Inspired by the films of Fellini (it shows!), American ensemble Company XIV bring a whole mix of forms to this sumptuous ‘Neo-Baroque’ production – Bob Fosse style jazz dance, modern ballet, classical opera, Commedia del’Arte, burlesque – while at the heart of the piece is the power of sexual desire and the pain of growing up.

The costumes are sumptuous and spectacular, the choreography lovely in an old-fashioned way (no bad thing), performed by an ensemble whose dance and performance skills are top-notch – and there’s even a live opera singer in the mix. She gives us arias and torch songs, whilst elsewhere harpsichords meet bump and grind blues or sentimental waltzes. There’s a strong element of kitsch and irony – a sequence to Elvis Presley’s ‘Wooden Heart’, for example. The play on puppetry and ‘the puppetesque’ is very cleverly done – the show-within-the-show (where Pinocchio becomes a marionette!) is done very nicely, and extended into a gorgeous sequence with Pinocchio tied up with red ribbons and pulled hither and thither. There’s a great visual aesthetic, and I enjoy the blue-red theme that is developed throughout, with the Blue Fairy (Pinocchio’s heart’s desire) in one corner; and little Pinocchio, all bleeding red heart, in the other.

Our showman MC holds the whole thing together with rhyming couplets and raucous songs, and it all romps along very merrily. A good night’s entertainment of a high level – naughty but nice!

This way to Toyland, everybody…

NeTTheatre: Turandot ¦ Photo: Fourtheye Photography

NeTTheatre: Turandot

NeTTheatre: Turandot ¦ Photo: Fourtheye Photography

None shall sleep, not if Poland’s NeTTheatre have anything to do with it… Leather queens in bullet belts and kitten heels belting out karaoke versions of ‘Nessun Dorma’; a bank of Barbie dolls mounted on table football rods and real-life Barbie-doll-girls dancing disjointed dances; the incessant looping of snatches of Turandot’s score; a mannequin hung by its neck from the ceiling; a woman caged under a kitchen table; a kitsch 70s-style home organ belting out opera faves, blood-red washes of light, armies of miniature figures, Chinese lanterns and lacquers, projections of flock wallpaper everywhere – and always the silent screams of those with no voice. ‘If I could write one word on a piece of paper it would be “shame’’.’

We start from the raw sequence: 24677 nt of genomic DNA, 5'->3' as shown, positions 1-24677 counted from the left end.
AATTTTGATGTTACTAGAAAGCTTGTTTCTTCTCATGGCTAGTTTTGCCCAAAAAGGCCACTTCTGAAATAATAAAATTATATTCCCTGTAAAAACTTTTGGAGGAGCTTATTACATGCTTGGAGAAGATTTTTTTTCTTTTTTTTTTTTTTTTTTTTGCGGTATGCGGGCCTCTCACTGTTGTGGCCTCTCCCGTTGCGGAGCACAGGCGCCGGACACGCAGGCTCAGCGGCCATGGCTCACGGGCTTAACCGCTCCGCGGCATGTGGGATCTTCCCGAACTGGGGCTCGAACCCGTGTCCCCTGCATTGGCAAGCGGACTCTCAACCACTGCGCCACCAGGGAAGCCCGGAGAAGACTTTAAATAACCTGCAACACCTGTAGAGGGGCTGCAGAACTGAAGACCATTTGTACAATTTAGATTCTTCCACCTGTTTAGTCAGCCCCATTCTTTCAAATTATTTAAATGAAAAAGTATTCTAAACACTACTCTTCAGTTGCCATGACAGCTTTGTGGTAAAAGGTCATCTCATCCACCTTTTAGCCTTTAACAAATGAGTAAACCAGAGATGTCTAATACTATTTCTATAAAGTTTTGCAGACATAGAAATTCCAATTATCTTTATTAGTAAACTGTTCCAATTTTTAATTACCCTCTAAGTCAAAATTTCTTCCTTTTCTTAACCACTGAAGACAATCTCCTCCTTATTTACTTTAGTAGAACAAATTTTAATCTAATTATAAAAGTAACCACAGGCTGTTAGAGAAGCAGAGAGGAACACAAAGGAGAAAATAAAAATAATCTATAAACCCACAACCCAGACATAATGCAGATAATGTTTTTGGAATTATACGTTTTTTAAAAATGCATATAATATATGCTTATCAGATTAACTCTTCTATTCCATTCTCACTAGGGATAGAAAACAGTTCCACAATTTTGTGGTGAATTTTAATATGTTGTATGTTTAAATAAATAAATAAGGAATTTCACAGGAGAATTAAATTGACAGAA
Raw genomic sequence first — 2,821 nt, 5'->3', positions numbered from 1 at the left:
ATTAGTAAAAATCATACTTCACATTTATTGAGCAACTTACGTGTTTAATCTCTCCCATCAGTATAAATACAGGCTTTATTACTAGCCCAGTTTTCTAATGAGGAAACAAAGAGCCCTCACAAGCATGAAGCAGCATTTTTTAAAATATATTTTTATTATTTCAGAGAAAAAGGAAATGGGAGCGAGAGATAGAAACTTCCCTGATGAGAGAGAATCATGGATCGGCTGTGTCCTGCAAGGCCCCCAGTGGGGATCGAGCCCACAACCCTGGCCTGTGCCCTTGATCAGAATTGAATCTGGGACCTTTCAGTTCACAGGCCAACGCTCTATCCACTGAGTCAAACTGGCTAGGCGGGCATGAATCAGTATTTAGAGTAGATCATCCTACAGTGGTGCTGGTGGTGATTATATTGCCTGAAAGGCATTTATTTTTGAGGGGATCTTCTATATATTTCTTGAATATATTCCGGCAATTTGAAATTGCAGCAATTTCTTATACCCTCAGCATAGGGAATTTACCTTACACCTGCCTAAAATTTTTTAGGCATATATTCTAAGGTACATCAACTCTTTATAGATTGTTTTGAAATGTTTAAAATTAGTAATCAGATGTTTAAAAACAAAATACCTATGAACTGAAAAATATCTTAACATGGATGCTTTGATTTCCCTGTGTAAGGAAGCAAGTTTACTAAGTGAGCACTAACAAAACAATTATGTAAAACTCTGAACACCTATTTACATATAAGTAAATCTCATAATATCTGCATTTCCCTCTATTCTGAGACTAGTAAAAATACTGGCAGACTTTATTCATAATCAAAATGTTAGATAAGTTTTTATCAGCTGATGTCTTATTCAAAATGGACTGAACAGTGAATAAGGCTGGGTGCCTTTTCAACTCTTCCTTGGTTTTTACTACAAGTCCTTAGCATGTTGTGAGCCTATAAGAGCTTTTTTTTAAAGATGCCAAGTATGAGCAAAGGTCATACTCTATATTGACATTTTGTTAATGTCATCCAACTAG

It’s a nightmare. A bloody mess. A brilliant bloody mess. A wonderful postmodern deconstruction of Puccini’s last opera, a story of the Chinese princess Turandot (who tells riddles and puts to death suitors who cannot solve them), mulched in with the tragic real life story of the throat cancer the composer developed whilst trying to finish this last major work of his life, and the terrible treatments he endured (we learn at one point that he has his lips ‘bound together’). All of this is informed by the fact that this work has been devised in collaboration with an ensemble of people with and without hearing and speaking disabilities. To hear, to speak, to voice, to lose voice, to be denied voice… what these mean, literally and metaphorically, are explored throughout the piece. The meaning and value of ‘silence’ is explored: enormous close-ups of silent screaming faces give way to words spoken haltingly: ‘When I am silent I give him pure love.’ Just to add to the lunacy, William Burroughs’ hallucinogenic masterpiece Naked Lunch also supplies meat for this feast…

Director, writer, sound designer – auteur I suppose best describes him – Pawel Passini uses every trick in the theatrical book: live and recorded music (arias heard on scratchy recordings, the live singing onstage, looped samples, easy-listening organ playing), puppetry of many scales, film (including some horribly compelling footage of young Chinese gymnasts being tested to the limits: Turandot’s Chinese themes and tropes are another element to the piece), cabaret pastiche, Kantor-esque stepping out of and observation of the action by ‘silent’ (in myriad senses of that word) witnesses.

Bold and brave and beautiful; a show I’m drawn to see more than one time. One of the most interesting and inspiring shows at this year’s Fringe. I think I’ll have to go back for more; there is so much to experience and unravel…